‘Na dùthaich fhéin a-rìs!
    Ged bhiodh Alba fad’ fo neart
    ‘Na dùthaich fhéin a-rìs!

  6. Grouse Beater says:

    That’s new to me, Marco. If I’ve heard it in the past I didn’t commit it to memory. (I do remember their fishermen’s jerseys!) Mind you, the Dubliners were singing it when Ireland had it’s liberty, unless they were meaning all-Ireland. We could do with more fire in the blood among the doubters and the scared – don’t we? A rousing song can get it started. 🙂

  7. Marconatrix says:

    There are many versions of the song around, I chose that one simply because the words are displayed.

    All the same, Ireland is moving into the modern era, having just voted to permit abortion, which I think is their way of sticking up two fingers to the Catholic Church. If in a few years we could have a Free Scotland and a United Ireland, think how that would shift the political tectonic plates in these irelands 🙂

  8. Grouse Beater says:

    That would be something, wouldn’t it? Currently, I can’t tell if the UKip refugees and aggressive unionists are antagonistic because they fear England on its own, or because they’re aware of using the same deadhead arguments as last time, and the time before…

  9. Marconatrix says:

    Well the message we have to get across is that for small historic nations to be independent is perfectly normal, indeed the way things are going. Think of e.g. the Baltics, or the break-up of Yugoslavia. Where next, Scotland? Catalonia? …

    Talking of songs and adaptations, dare I inflict this on you? A Catalan choir singing their own words to a Latvian tune, followed by the original — not quite our culture, but inspiring all the same. The Latvian words mention thunder, and right on cue the weather here obliges! Well enjoy! (or not) 😉

  10. Marconatrix says:

    For ‘fo neart’ read ‘fo smachd’. Tha mi ‘sa bheachd gu bheil sin nas fheàrr?

  11. mattseattle says:

    If we’re on rousing songs, please permit me to share this, made with some friends in 2014 and filmed by the excellent Phantom Power. I’m a blaw-in and a native English speaker, but when working on the lyrics felt they *had* to be in Scots. I’d also be very happy if someone were to translate it into Gaelic.

  12. Grouse Beater says:

    Got to your post late – my apologies – now published with thanks. 🙂

  13. Hugh Wallace says:

    Sadly I’m not a Gaelic speaker but it is the language of my ancestors & I treasure it deeply. I was appalled & annoyed last weekend when I was speaking with a couple of friends of mine (Lanarkshire born & bred) & happened to ask if they had seen a particular programme on ‘Gaelic television’ (BBC Alba) about a person that might have been of interest to them; I was met with what can only be described as mocking laughter at the very thought of watching something in Gaelic.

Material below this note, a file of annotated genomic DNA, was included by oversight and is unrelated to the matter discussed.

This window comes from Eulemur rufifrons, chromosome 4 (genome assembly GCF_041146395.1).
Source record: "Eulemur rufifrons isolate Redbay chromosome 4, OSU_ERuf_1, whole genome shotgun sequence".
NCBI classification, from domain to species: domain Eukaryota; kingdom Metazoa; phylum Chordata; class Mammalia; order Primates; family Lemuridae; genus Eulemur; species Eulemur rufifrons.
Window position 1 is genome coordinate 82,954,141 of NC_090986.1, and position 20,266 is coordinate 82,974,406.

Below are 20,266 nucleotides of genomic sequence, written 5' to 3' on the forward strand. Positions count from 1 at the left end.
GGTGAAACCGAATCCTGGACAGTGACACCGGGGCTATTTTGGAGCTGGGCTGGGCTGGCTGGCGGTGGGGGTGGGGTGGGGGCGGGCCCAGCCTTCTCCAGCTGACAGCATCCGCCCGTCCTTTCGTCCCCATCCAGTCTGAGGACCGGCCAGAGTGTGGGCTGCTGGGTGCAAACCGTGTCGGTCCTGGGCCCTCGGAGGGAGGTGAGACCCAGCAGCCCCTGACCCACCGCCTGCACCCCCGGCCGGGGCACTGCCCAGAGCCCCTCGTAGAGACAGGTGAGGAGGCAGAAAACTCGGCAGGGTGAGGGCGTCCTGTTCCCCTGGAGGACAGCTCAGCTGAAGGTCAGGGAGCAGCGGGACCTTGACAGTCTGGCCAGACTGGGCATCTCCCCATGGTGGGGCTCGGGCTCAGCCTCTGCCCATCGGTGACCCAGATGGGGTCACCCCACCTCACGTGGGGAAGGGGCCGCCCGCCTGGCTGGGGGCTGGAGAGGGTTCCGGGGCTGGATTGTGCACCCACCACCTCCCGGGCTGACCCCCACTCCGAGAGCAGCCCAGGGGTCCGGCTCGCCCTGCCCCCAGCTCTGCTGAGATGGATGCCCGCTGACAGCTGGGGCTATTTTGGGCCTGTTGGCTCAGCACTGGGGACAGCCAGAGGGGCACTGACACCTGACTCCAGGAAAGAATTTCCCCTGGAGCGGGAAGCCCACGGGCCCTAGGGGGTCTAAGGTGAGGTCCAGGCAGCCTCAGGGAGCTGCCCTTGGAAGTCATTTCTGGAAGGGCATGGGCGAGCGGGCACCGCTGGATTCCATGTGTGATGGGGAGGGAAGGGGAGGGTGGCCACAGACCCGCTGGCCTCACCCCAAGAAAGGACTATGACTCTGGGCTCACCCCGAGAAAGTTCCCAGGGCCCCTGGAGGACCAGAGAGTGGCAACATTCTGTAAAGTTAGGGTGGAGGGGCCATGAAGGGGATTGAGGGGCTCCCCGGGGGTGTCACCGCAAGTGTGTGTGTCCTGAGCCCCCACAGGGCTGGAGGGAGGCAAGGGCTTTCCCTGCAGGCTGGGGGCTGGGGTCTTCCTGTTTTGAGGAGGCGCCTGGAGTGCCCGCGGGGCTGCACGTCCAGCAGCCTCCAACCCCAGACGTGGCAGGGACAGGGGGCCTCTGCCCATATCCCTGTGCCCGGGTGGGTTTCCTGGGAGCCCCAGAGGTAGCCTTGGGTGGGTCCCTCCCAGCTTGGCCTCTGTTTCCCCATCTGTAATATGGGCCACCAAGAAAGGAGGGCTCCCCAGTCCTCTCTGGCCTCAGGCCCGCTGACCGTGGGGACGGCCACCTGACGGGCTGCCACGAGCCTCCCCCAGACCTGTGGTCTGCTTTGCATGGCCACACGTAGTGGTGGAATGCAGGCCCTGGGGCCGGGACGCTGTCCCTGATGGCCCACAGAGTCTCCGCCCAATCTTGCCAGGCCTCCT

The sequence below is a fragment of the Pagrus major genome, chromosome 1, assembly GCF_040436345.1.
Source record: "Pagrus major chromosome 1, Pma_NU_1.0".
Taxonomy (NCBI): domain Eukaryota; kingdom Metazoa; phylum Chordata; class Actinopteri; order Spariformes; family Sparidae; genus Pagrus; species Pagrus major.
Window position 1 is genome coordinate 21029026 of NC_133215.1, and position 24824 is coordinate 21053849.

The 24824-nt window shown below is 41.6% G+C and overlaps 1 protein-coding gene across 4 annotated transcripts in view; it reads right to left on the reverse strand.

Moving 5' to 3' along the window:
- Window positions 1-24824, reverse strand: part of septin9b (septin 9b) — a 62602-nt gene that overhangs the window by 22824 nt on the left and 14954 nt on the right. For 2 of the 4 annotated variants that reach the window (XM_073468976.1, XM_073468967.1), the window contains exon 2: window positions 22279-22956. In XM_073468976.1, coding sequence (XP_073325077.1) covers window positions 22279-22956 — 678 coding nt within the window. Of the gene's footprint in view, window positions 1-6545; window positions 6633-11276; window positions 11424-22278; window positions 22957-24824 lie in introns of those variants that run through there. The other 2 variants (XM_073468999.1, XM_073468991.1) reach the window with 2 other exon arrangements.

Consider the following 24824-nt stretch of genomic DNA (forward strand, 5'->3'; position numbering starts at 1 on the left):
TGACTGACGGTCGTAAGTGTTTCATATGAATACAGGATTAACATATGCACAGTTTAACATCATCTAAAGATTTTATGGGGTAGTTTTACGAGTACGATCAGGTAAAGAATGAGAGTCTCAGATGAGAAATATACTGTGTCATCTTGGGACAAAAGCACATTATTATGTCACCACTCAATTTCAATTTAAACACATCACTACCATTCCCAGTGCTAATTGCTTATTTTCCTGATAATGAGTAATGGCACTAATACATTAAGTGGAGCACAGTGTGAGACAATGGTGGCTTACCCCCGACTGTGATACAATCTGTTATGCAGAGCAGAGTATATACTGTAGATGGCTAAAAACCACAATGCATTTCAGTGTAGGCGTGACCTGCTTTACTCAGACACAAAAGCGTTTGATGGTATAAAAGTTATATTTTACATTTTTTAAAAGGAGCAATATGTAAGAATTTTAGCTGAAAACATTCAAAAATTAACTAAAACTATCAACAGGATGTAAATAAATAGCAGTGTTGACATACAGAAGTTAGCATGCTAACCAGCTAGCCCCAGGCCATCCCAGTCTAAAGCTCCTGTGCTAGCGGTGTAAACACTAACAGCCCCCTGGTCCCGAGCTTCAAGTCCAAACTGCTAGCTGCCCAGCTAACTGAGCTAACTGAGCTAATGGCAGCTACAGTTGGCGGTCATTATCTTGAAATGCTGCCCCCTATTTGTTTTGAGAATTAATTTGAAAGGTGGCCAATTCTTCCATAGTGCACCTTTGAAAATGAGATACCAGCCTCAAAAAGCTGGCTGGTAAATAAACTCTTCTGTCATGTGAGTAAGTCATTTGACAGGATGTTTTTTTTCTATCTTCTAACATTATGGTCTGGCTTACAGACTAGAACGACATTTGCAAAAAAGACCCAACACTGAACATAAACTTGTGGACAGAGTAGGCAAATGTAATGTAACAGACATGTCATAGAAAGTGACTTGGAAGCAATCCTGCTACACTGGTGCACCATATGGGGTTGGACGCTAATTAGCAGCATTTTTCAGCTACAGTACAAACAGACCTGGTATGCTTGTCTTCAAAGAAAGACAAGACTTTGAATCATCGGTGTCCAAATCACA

I don’t get it. Why the antipathy? Why do these central belt folk hate Gaelic so much? One of these two, at least, voted Yes in 2014…

    As for the Irish; the more I think about it the more I think the Scots are Irish with the sh*te kicked out of them. We talk such a good game about not letting anyone beat us but the reality is we Scots have let the English trample us for generations. Those that couldn’t hack that got up & left for the colonies. OK, many Irish did the same but many stayed home & fought for their freedom. I would hate to see an Easter Uprising here in Scotland but I doubt our people have the guts for it anyway.

  14. Grouse Beater says:

    I’ve a lot of sympathy for your views, Hugh. There is a curious disconnection with Scots dying for other people’s countries, but I think it’s part of being submissive for so long. We’re shaking it off. Unlike the 18th and 19th centuries there’s no English troops billeted in Scotland ready to round up dissidents. What we do half are quislings and colonials but I sense they are pretty nervous these days.

    The distrust of Gaels is akin to gypsies and probably comes from their Irish ancestry.

  15. J Livingston says:

    The debate about language should go further. I cannot find old stories and legends that are solely Scottish. They all seem to have been attributed to (Celtic) Ireland and thus a past oral mythology is lost. We have Norse, Irish, Icelandic etc. sagas but nothing to help anchor a Scottish “back story”. Any thoughts or even references?

  16. Grouse Beater says:

    Welcome, and what a good question.

    There used to be a couple called the Opies (I think) who collected children’s chants and songs throughout England, but I don’t recall similar for Scotland though there are adults who recorded songs, and researchers who look at our oral history.

    There exists the Scottish Oral History Centre at Strathclyde University but how well it’s funded I am unclear, and still as things go quite young, established in 1995. I’ve used its services a few times in years back, and it does publish its research. But a definitive national publication on our oral history is still in the waiting.